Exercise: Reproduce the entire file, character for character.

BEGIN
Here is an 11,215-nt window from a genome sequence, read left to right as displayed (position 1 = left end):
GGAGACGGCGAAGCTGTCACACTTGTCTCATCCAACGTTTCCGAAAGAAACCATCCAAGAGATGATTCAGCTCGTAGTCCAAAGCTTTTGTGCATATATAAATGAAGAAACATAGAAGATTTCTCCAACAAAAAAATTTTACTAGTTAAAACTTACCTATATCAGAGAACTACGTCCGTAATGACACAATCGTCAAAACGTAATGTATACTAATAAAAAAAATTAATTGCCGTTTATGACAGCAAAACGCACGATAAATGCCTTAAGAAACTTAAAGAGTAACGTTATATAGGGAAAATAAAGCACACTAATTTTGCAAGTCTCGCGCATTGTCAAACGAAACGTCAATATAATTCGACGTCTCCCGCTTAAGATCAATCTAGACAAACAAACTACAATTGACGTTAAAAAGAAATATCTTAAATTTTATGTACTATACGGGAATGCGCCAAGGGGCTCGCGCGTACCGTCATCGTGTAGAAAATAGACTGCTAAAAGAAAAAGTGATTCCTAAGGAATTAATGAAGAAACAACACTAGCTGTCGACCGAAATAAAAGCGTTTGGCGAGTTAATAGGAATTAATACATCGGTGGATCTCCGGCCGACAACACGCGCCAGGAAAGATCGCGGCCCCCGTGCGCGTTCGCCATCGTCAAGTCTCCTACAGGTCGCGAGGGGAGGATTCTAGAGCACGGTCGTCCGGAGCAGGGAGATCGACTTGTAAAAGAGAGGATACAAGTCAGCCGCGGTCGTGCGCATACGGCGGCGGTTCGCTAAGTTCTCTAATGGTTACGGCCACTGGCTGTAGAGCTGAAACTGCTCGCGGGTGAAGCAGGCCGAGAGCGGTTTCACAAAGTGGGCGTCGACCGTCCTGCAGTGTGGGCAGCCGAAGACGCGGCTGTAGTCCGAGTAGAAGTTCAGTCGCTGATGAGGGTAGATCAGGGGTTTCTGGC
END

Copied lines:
Here is an 11,215-nt window from a genome sequence, read left to right as displayed (position 1 = left end):
GGAGACGGCGAAGCTGTCACACTTGTCTCATCCAACGTTTCCGAAAGAAACCATCCAAGAGATGATTCAGCTCGTAGTCCAAAGCTTTTGTGCATATATAAATGAAGAAACATAGAAGATTTCTCCAACAAAAAAATTTTACTAGTTAAAACTTACCTATATCAGAGAACTACGTCCGTAATGACACAATCGTCAAAACGTAATGTATACTAATAAAAAAAATTAATTGCCGTTTATGACAGCAAAACGCACGATAAATGCCTTAAGAAACTTAAAGAGTAACGTTATATAGGGAAAATAAAGCACACTAATTTTGCAAGTCTCGCGCATTGTCAAACGAAACGTCAATATAATTCGACGTCTCCCGCTTAAGATCAATCTAGACAAACAAACTACAATTGACGTTAAAAAGAAATATCTTAAATTTTATGTACTATACGGGAATGCGCCAAGGGGCTCGCGCGTACCGTCATCGTGTAGAAAATAGACTGCTAAAAGAAAAAGTGATTCCTAAGGAATTAATGAAGAAACAACACTAGCTGTCGACCGAAATAAAAGCGTTTGGCGAGTTAATAGGAATTAATACATCGGTGGATCTCCGGCCGACAACACGCGCCAGGAAAGATCGCGGCCCCCGTGCGCGTTCGCCATCGTCAAGTCTCCTACAGGTCGCGAGGGGAGGATTCTAGAGCACGGTCGTCCGGAGCAGGGAGATCGACTTGTAAAAGAGAGGATACAAGTCAGCCGCGGTCGTGCGCATACGGCGGCGGTTCGCTAAGTTCTCTAATGGTTACGGCCACTGGCTGTAGAGCTGAAACTGCTCGCGGGTGAAGCAGGCCGAGAGCGGTTTCACAAAGTGGGCGTCGACCGTCCTGCAGTGTGGGCAGCCGAAGACGCGGCTGTAGTCCGAGTAGAAGTTCAGTCGCTGATGAGGGTAGATCAGGGGTTTCTGGC